11 Days of Ama-zing!: Three Vistas of Grahamstown : Gloss

11 Days of Ama-zing!: Three Vistas of Grahamstown

What would it mean to imagine a festival dramaturgically? Can the frenetic, experiential, inherently polyvocal qualities of a festive “vibe” be effectively reproduced on the page? Or does the dramatic mode, with its demand for a singular structural progression, do inherent violence to the multifaceted ways in which festivals perform? These philosophical questions for the theatre intersect with the materiality of a postapartheid South Africa that increasingly understands itself as a festival capital, as a place where “creative cities” form a central focus of current economic policymaking. In this context, my imagined theatre attempts a double-move grounded in the specificity of the tiny dorp of Grahamstown during the annual National Arts Festival.

It begins by converting the theatrical audiences that “take in” festival shows into objects of theatricality, a preparatory move that implicates spectators as participants in the production of the city aesthetic that follows. Articulations of this aesthetic take place in the next two “vistas,” a term which I have chosen over “scenes” because they require no sense of dramatic arc, and because they allude to a kind of futurity untethered from the stringency of the now. Instead of a logical progression of dramatic action, these vistas are self-contained worlds that seamlessly pass into and out of one another through shifting audio-visual aesthetic paradigms (the vistas, in fact, are interchangeable and can be reiterated into infinity).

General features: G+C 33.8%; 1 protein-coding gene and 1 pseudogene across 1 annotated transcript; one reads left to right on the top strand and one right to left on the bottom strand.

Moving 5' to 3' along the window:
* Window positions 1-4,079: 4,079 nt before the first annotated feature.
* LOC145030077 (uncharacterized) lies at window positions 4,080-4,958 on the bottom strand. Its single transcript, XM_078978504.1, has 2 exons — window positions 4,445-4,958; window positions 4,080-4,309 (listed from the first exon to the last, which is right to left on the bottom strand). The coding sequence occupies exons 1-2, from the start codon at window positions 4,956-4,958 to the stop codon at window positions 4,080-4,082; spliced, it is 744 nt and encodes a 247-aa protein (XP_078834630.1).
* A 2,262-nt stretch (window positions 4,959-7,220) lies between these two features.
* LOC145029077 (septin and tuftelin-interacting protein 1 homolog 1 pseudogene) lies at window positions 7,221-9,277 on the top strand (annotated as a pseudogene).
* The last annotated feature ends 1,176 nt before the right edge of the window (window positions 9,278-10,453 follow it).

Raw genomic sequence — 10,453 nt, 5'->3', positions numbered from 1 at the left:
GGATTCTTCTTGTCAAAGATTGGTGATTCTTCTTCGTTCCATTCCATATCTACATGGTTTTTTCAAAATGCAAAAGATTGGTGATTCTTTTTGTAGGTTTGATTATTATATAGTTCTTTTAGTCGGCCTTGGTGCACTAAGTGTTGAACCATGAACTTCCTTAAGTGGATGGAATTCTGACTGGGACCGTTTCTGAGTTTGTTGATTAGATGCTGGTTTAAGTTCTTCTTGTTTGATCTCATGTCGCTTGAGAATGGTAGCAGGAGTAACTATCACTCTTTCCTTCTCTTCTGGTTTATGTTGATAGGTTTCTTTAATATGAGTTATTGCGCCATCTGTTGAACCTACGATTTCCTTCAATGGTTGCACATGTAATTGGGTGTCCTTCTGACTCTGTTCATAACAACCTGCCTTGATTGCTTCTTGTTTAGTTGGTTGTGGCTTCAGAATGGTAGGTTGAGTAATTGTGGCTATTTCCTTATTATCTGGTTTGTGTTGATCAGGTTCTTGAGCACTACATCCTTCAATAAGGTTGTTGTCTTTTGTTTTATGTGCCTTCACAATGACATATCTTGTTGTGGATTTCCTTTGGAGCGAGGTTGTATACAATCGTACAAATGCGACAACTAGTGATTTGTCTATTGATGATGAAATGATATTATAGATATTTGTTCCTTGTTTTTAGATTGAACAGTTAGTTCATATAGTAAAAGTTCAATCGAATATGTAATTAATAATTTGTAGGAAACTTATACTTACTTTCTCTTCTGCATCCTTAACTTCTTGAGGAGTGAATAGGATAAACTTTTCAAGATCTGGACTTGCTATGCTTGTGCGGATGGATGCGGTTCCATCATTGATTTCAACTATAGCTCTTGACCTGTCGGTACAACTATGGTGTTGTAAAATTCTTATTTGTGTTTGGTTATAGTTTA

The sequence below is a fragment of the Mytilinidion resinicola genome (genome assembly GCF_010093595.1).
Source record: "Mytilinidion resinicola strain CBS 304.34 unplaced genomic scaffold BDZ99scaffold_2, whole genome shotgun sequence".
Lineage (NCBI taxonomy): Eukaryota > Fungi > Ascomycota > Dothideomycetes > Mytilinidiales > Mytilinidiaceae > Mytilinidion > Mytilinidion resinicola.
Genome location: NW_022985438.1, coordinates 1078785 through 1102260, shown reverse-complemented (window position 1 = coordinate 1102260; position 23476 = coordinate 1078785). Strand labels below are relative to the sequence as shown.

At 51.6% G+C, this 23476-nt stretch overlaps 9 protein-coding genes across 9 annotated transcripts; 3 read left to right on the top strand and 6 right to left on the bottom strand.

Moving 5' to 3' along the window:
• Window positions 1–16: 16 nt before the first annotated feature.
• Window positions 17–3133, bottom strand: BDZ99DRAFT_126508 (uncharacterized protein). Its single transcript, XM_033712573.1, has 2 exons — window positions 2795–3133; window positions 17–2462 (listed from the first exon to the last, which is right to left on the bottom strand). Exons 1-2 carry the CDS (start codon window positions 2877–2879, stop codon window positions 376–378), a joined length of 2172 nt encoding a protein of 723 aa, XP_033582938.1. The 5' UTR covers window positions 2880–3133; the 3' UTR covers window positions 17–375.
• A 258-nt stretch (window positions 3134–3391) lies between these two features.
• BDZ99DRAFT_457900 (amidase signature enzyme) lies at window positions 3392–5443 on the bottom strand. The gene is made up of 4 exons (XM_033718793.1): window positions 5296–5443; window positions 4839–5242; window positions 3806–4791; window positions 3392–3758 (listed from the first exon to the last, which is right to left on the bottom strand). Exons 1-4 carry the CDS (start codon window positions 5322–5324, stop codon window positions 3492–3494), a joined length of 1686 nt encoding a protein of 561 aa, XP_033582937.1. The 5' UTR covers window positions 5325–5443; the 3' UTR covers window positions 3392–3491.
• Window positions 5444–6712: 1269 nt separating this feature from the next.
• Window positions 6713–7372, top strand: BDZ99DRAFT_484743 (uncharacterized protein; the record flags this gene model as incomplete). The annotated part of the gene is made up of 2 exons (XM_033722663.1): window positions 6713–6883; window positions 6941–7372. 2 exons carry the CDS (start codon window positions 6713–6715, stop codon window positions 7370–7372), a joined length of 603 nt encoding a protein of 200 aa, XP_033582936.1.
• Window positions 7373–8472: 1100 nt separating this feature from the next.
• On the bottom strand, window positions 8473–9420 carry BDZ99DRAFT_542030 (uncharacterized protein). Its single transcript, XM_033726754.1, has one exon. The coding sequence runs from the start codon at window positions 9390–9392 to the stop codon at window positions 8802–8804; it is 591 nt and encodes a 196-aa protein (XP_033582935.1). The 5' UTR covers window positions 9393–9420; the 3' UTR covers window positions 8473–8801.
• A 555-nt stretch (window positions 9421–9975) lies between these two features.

I based this imagined theatre off three years of ethnographic observation of Grahamstown’s “11 Days of Amazing!” I combined images, people, and stories I recorded during this fieldwork with my own take on pressing civic tensions: the securitization of city space, the neoliberalization of the festival organization, the racialized bifurcation of street arts and theatergoing. Perhaps those who have attended the Grahamstown festival may see something of their experience represented in these grounded details; but, in some ways, the idyllic Grahamstown constructed here, bears little resemblance to the Grahamstown of today—it is utopic, meant in the best sense of the word.

Festinos always seek a mythical “vibe,” a special affect created when art feels exciting and fresh, when diverse performance traditions intersect, when racial and socio-cultural barriers wither away to allow fleeting moments of communality. By momentarily embracing the tyranny of the dramatic form I hope I have created some semblance of the atmospheric qualities of the best moments of today’s festival vibe, while also emplotting an aspirational vision of a vibe yet to come.

About the Author

Bryan Schmidt is a PhD candidate in the Department of Theatre Arts and Dance at the University of Minnesota. He holds an MA in Theatre Studies from Florida State University. His research interests include festivals, participatory performance, critical race theory, and the creative economy. His dissertation focuses on the “transformational festival” movement, using the lens of performance to examine its connection to global eco- and ethno-tourism industries and political activism. He is also conducting a study on the history of street performance at South Africa's National Arts Festival, focusing on its intersection with creative city discourse. His work can be seen in Theatre Journal, TDR (The Drama Review), and Dancecult: Journal of Electronic Dance Music Culture.